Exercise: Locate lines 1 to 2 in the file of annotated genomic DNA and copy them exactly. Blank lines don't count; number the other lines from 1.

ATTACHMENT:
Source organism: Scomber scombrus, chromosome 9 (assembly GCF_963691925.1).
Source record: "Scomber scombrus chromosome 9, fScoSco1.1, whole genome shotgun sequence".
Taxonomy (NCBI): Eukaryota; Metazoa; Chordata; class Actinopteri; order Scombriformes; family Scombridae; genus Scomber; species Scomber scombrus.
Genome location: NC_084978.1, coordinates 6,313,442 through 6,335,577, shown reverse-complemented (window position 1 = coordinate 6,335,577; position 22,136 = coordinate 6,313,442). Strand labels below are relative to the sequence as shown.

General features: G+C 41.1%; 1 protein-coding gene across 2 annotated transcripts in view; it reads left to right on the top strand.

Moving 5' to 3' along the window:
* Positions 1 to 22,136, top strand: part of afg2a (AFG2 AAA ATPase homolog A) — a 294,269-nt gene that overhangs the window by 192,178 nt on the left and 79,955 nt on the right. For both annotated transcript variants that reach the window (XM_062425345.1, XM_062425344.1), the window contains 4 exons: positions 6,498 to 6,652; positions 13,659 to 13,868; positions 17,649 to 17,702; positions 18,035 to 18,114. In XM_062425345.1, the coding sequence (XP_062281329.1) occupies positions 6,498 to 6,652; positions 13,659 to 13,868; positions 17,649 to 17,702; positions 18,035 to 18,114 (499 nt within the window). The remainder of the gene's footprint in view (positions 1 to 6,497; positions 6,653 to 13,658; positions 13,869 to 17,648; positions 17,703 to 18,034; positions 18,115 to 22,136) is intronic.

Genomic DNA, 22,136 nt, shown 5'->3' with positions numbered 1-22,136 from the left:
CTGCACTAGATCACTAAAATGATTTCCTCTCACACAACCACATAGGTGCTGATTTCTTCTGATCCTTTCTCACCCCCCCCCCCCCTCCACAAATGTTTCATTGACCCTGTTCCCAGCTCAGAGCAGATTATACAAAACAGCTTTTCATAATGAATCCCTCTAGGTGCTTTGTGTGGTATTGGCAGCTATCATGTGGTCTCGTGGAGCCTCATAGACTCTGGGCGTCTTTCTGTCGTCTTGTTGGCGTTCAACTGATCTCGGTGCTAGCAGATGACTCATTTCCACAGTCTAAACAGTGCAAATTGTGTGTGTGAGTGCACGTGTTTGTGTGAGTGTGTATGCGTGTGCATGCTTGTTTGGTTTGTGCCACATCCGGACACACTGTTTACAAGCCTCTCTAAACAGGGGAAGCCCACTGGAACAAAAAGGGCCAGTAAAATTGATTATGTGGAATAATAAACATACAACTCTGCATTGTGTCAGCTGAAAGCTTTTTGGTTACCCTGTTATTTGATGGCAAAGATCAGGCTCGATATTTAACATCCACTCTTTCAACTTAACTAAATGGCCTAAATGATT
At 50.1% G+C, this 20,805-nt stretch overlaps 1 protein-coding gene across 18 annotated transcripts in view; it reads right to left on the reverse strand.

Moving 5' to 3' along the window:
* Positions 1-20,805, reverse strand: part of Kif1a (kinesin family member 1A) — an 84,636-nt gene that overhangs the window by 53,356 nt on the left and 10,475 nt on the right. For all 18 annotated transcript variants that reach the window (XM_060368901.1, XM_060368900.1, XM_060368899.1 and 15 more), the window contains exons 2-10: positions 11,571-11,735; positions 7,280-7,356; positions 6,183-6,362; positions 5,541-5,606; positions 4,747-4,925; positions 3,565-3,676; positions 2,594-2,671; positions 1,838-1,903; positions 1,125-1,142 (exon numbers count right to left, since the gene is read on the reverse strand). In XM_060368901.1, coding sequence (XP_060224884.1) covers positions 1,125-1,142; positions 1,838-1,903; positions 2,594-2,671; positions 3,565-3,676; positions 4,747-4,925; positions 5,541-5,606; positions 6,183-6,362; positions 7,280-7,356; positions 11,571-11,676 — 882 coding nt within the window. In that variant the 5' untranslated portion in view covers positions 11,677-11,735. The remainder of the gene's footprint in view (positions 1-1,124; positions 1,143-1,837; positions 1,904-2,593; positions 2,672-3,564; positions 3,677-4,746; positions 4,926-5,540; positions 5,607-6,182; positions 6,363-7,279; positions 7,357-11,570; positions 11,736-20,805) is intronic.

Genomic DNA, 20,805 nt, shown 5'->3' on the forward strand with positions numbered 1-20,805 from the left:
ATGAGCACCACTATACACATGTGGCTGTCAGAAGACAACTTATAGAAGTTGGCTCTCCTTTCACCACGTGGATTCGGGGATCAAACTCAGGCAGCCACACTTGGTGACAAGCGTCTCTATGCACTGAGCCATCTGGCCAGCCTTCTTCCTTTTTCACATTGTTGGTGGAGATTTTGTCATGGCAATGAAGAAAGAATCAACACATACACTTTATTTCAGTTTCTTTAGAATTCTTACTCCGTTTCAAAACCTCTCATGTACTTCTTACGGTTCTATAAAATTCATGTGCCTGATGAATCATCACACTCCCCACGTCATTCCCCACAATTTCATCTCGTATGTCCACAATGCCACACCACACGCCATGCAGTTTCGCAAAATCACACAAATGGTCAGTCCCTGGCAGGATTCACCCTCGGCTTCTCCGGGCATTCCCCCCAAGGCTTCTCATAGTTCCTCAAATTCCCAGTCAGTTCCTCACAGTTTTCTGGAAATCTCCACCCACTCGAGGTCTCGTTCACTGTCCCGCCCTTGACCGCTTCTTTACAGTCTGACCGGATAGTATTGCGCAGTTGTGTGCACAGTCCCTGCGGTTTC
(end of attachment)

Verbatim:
Source organism: Scomber scombrus, chromosome 9 (assembly GCF_963691925.1).
Source record: "Scomber scombrus chromosome 9, fScoSco1.1, whole genome shotgun sequence".